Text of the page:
Patio doors are convenient during the summer months. It is often not until the winter months that you notice drafts coming in around the edges of the doorway--those drafts cost money in the form of higher heating and cooling bills. There are two culprits at play with a draughty patio door, faulty weatherstrip and insufficient or poorly applied caulk. Replacing these will fix the problem in the majority of cases.
- Skill level:
- Moderately Easy
Other People Are Reading
Things you need
- Needle-nose pliers
- Tape measure
- Utility knife
- Putty knife
- Silicone caulk
- Caulk gun
Open the door. Locate the weatherstrip on the inside door frame--there is usually one strip along the top and another down the side. Pull the weatherstrip out of the channel with a pair of needle-nose pliers.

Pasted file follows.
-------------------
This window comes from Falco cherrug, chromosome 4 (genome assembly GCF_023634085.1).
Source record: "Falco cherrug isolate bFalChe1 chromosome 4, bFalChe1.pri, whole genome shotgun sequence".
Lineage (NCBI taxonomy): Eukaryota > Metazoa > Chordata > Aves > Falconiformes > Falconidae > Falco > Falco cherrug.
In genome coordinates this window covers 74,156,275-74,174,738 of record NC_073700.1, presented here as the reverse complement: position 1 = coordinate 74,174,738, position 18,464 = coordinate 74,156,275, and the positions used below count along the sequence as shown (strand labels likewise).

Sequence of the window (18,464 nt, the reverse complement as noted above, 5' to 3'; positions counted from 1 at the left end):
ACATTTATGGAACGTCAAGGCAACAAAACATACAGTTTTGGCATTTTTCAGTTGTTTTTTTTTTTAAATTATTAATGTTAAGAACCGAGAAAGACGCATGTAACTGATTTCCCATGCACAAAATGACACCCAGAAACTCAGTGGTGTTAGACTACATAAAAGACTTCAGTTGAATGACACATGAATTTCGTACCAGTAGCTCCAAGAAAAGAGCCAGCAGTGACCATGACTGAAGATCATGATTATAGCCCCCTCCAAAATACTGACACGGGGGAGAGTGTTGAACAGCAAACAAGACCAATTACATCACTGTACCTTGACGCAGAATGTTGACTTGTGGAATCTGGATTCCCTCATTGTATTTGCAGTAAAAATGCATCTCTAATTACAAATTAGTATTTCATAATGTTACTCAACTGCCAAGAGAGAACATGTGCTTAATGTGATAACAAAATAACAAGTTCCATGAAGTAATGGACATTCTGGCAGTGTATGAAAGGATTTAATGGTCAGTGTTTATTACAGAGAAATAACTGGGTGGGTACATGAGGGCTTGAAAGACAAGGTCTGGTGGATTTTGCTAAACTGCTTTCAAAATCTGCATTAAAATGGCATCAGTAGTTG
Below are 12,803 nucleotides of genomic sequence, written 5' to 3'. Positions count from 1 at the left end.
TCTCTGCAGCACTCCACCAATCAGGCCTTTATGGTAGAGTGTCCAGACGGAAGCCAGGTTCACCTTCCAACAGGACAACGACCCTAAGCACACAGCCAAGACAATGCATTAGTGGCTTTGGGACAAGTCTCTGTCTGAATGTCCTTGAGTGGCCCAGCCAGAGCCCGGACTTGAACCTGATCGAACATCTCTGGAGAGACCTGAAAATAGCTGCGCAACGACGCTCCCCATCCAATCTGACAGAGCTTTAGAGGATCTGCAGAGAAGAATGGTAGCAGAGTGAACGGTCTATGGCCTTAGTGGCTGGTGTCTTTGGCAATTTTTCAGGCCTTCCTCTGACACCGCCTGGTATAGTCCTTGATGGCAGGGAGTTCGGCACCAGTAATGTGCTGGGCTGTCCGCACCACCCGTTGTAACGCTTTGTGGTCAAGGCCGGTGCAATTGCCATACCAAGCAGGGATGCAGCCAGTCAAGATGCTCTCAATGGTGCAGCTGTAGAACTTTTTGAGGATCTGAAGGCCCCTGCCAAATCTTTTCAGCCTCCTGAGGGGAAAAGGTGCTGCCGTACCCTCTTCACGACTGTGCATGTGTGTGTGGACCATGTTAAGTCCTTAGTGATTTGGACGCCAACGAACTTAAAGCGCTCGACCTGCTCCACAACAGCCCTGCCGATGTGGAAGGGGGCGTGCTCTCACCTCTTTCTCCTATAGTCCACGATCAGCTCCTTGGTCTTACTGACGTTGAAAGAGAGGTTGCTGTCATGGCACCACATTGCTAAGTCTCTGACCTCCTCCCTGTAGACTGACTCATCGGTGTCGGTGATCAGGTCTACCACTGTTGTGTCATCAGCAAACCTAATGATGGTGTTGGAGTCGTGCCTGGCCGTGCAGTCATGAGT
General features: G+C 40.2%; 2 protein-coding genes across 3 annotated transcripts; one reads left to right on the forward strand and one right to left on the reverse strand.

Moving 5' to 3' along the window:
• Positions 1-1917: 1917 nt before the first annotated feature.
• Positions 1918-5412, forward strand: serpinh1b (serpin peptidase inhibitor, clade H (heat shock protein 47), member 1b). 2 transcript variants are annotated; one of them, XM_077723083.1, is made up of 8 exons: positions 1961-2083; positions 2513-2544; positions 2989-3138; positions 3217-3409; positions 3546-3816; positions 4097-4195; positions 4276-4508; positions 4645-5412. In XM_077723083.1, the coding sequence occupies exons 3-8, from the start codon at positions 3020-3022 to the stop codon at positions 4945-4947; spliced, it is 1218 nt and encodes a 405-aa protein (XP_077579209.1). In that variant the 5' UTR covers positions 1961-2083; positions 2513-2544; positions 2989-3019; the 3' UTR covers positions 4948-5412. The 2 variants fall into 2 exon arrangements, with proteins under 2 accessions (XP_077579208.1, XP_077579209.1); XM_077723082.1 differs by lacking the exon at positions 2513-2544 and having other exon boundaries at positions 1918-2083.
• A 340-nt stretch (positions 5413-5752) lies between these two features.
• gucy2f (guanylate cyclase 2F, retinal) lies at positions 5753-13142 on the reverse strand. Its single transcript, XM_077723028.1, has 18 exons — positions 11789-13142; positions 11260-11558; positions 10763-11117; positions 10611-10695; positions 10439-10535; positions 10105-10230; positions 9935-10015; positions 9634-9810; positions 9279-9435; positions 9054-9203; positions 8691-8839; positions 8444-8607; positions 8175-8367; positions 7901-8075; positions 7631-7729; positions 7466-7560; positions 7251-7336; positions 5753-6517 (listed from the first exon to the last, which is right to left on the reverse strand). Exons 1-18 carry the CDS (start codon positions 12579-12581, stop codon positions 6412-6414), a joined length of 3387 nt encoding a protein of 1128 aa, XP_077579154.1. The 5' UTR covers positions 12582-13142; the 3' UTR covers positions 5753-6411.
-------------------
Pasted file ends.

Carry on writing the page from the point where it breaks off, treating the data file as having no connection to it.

Measure the length of the side channel inside the door frame with a tape measure. Cut a piece of the replacement weatherstrip to that measurement with a utility knife. Starting at the bottom of the channel, push the grooved side of the weatherstrip into the channel with your fingers.
Measure the length of the upper channel. Cut a second piece of weatherstrip to this length. Beginning at an upper corner, push the replacement weatherstrip into the upper channel with your fingers.
Step outside and remove any old caulk that lines the circumference of the outer patio door frame where it meets the house, using a putty knife.
Apply a 1/4-inch bead of silicone caulk around the door frame with a caulk gun. Close the patio door when you are finished and allow the new weatherstrip to mould to the door's contours. Keep the door closed for 24 hours before using.
Tips and warnings
- Replacement weatherstrip and silicone caulk are available at home improvement centres.
- 20 of the funniest online reviews ever
- 14 Biggest lies people tell in online dating sites
- Hilarious things Google thinks you're trying to search for